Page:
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Regional Picks: Plants for Wet Soil – Northwest

Fine Gardening - Issue 136

1. Camas Lily

Camas Lily

Name: Camassia spp. and cvs.

USDA Hardiness Zones: 3 to 11

Size: 1 to 3 feet tall and wide, clumping

Conditions: Full sun; moist to wet soil (tolerates heavy clay); can go dry in summer

In their famous expedition, Lewis and Clark reported that the sheer abundance of camas lily made meadows look like water. The rarity of camas lily in gardens today is probably due to its slowness in reaching blooming maturity, yet its bulbs are starting to appear more frequently. After forming a tuft of unruly, grassy leaves, camas lily sends out stems coiffed with a congested constellation of star-shaped flowers in rare shades of sky blue to lilac and purple to white.

 

2. ‘Blue Arrows’ Hard Rush

‘Blue Arrows’ Hard Rush

Name: Juncus inflexus ‘Blue Arrows’

Zones: 5 to 9

Size: 2 to 3 feet tall and 12 to 18 inches wide

Conditions: Full sun; normal to wet soil

Among the lush foliages typical of wet areas, this new cultivar of hard rush creates a fine vertical accent. As with most of its peers, ‘Blue Arrows’ possesses long and upright cylindrical leaves bunched into a tight clump. This novelty is, however, much bluer. Mostly evergreen in our mild climate, ‘Blue Arrows’ may be used effectively in off-season planters and bedding schemes. When spring comes, remove bruised leaves or cut down the entire plant to within a couple of inches above the ground. While it is a perennial, this selection is most likely to be found alongside premium annuals in most garden centers.

 

3. ‘Osiris Fantaisie’ and ‘Osiris Café Noir’ Ligularias

‘Osiris Café Noir’ Ligularias

Name: Ligularia ‘Osiris Fantaisie’ and ‘Osiris Café Noir’

Zones: 4 to 8

Size: 18 to 24 inches tall and 2 feet wide

Conditions: Partial shade; moist to wet soil

Ligularias have undergone a major make-over: The coarse cultivars of yesteryear are now history, thanks to many a new fancy-leaved selection. Of the latter, ‘Osiris Fantaisie’ is graced with a generous heart-shaped, heavily serrated (almost frilly), burgundy-infused leaves. Another one is ‘Osiris Café Noir’ (pictured), a striking perennial that emerges almost black, gradually turning bronze, then olive green. Both ligularias have clashing, mustard yellow flowers; you should either overlook them or simply cut them off. Without enough sun, the colors of their foliage fade; with too much sun, their foliage may flag temporarily.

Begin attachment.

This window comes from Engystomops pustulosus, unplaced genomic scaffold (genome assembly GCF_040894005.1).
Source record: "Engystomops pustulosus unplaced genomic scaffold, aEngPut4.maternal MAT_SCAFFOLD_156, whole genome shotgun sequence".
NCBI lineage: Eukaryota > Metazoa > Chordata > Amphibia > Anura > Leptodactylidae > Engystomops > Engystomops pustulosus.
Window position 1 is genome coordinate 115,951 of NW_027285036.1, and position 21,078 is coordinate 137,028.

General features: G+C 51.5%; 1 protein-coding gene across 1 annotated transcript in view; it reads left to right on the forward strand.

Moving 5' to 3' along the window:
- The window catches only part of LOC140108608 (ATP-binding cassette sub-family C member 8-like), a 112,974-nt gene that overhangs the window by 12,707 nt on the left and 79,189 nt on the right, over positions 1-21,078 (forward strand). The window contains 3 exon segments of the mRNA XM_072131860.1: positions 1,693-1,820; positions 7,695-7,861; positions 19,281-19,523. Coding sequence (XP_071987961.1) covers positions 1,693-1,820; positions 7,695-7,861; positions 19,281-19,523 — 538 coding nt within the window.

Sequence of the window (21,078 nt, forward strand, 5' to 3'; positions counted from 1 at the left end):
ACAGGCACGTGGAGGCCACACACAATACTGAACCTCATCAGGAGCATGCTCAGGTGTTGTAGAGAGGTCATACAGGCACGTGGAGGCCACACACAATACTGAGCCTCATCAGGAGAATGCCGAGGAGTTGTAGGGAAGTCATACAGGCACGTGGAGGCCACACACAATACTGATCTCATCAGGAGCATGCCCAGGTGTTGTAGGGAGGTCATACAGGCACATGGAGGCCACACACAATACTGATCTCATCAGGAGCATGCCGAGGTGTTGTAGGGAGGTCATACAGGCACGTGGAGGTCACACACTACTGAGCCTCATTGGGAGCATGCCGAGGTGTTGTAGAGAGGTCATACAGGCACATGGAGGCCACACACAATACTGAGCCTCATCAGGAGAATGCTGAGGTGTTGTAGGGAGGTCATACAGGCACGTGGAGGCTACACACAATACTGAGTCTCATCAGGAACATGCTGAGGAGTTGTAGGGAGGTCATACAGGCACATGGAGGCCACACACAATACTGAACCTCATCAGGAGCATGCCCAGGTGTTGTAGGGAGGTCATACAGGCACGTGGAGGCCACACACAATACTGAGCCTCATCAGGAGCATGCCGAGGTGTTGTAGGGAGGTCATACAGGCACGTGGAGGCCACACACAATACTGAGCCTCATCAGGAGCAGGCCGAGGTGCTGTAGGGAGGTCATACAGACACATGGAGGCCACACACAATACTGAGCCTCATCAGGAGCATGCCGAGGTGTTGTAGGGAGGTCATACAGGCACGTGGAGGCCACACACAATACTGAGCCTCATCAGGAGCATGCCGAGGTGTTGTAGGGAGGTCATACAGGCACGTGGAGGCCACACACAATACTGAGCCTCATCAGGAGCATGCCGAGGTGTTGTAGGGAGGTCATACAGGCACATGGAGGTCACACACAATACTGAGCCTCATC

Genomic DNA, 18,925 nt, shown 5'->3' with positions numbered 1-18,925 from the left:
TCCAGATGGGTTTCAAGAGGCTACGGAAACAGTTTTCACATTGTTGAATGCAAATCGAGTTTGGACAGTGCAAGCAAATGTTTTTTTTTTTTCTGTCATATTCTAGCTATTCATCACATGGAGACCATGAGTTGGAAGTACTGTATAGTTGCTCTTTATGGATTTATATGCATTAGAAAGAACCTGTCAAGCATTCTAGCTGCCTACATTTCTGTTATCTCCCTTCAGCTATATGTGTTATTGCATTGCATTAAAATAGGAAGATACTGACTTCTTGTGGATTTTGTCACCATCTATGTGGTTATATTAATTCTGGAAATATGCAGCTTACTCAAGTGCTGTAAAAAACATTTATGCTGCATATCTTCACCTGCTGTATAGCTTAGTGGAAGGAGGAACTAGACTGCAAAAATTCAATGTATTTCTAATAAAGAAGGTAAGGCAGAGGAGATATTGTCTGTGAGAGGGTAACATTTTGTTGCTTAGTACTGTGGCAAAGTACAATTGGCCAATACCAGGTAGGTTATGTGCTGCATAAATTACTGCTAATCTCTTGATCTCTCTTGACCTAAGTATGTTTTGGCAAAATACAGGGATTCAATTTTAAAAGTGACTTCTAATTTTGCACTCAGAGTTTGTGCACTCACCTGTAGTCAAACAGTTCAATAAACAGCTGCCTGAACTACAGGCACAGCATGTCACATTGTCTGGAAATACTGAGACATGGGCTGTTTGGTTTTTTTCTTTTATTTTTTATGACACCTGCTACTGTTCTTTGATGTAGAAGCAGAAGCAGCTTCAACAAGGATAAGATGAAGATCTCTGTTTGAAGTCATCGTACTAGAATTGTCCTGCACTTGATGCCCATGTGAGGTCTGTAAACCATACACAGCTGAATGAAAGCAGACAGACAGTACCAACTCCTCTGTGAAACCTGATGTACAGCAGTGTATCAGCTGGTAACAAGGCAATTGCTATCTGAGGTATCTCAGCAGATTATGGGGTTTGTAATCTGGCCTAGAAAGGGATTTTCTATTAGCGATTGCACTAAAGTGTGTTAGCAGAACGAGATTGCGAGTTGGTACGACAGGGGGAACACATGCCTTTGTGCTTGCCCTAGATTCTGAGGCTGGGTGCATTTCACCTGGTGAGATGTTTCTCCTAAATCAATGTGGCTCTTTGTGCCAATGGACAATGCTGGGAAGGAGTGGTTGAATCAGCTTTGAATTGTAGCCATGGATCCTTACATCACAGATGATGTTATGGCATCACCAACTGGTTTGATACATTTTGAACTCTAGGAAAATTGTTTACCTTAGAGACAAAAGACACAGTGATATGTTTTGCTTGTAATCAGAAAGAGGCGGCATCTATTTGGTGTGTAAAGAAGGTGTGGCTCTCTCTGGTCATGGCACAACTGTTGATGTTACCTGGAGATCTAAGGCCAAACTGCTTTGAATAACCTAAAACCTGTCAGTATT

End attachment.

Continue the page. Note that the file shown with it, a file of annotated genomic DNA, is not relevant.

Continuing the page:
4. Umbrella Plant

Umbrella Plant

Name: Darmera peltata

Zones: 5 to 9

Size: 3 to 4 feet tall and wide

Conditions: Full sun to dappled shade; moist to wet soil

Native to the edges of streams and rivers of the Siskiyou Mountains, umbrella plant is ideal for injecting foliar boldness to any shy planting. While its large leaves are its main aesthetic attribute (and what an attribute!), the pink flowers unfold first, in tight heads perched atop 2-foot-tall, leafless stems in early spring. When grown in the open, umbrella plant turns from glossy green to various shades of vibrant red and orange before dis­appearing for the winter. It grows out of thick, creeping rhizomes but can be kept in the tightest of spaces.

 

Dave Demers is a founder of CYAN Horticulture, a design and consulting company in Vancouver, British Columbia.

Photos: (1), Michelle Gervais; (2), courtesy of www.provenwinners.com; (3), courtesy of Walters Gardens, Inc.; (4), Jennifer Benner

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